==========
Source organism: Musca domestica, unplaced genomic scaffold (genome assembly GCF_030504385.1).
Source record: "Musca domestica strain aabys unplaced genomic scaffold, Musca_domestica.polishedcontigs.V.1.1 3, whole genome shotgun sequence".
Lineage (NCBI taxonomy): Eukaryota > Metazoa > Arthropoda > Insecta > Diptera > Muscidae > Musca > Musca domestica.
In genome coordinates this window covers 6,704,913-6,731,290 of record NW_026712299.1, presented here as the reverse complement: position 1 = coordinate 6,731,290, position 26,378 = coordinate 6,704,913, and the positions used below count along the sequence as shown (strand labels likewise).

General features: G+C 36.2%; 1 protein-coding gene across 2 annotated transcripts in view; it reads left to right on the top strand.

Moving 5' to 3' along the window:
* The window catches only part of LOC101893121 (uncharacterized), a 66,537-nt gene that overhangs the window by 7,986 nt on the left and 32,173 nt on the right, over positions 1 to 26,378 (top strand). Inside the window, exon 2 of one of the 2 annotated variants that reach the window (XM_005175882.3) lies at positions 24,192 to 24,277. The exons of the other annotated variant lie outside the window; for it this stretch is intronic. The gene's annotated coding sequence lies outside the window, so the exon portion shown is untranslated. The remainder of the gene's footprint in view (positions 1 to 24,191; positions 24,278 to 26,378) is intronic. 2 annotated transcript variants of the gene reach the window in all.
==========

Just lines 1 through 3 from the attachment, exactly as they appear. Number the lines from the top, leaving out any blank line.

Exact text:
Source organism: Musca domestica, unplaced genomic scaffold (genome assembly GCF_030504385.1).
Source record: "Musca domestica strain aabys unplaced genomic scaffold, Musca_domestica.polishedcontigs.V.1.1 3, whole genome shotgun sequence".
Lineage (NCBI taxonomy): Eukaryota > Metazoa > Arthropoda > Insecta > Diptera > Muscidae > Musca > Musca domestica.